LOS ANGELES — The City Council voted May 13 to reverse an earlier decision to consider allowing hundreds of multi-family housing units to be built on part of a 20-acre plot near Cahuenga Boulevard and Lake Hollywood that is now zoned for single-family homes.
The council voted 11-0 to approve a motion by Councilman David Ryu to rescind the request made by his predecessor, Tom LaBonge, and adopted in March 2015 by the council to seek a general plan amendment and zoning change on the property.
The developer and owner of the land, Ben Forat, is planning to build a 250-unit apartment and condominium complex at the site, and has proposed that 10 acres of the property be set aside for the city to preserve as open space.
But surrounding residents complained that they were not given enough of a chance to weigh in on the proposed changes.
Forat has filed a claim with the city seeking $30 million in damages due to Ryu’s efforts to rescind the previous decision. Forat’s attorney, Fred Gaines, said that his client “is very disappointed with the City Council’s action.”
When the council voted unanimously last year to begin the project application process, Forat says he spent $400,000 on architects, engineers and consultants.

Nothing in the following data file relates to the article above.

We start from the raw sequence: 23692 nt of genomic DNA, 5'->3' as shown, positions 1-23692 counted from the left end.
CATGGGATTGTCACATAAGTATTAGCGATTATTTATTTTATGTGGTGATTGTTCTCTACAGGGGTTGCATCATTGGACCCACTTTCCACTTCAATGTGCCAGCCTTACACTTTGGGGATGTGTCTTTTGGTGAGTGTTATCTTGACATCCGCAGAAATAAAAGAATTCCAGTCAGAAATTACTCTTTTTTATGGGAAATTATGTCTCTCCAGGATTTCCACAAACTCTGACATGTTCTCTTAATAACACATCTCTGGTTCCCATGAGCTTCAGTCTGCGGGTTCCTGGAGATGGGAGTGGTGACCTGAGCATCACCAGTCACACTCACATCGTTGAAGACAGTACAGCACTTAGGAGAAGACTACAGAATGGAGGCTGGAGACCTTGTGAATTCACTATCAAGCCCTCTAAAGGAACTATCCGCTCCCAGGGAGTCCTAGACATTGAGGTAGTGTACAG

“Now the City Council votes to rescind its prior action and leave the property owner holding the bag,” Gaines said. “Someone has to pay for these damages. My client will be pursuing all available legal remedies against the city.”
Ryu has argued that the process was “flawed from the beginning” and residents should be given more notice and opportunity to review the proposed zoning changes.
Ryu noted that the land is “at the center of an ecologically significant wildlife corridor” and is next to “a two-lane Cahuenga Boulevard.”
He contends that there would have been more public input if the developer had gone to the Planning Department to apply for the changes, instead of directly asking the City Council office to make a motion asking for the adjustments.
“The developer could have filed an application for the general plan amendment and zone change without a motion and proceed to get input from the community, but that is not [the course] he chose to take,” Ryu said.
“The course the developer and the previous council office chose to take was to introduce a motion, without input from the affected communities,” to request a change from single-family to medium residential designation, Ryu said.
The City Council motion by LaBonge that was approved in March 2015 asked that the Planning Department consider changing the zoning for the parcels from single-family to multi-family. The area has yet to be rezoned, with the developer also seeking approval for its project proposal.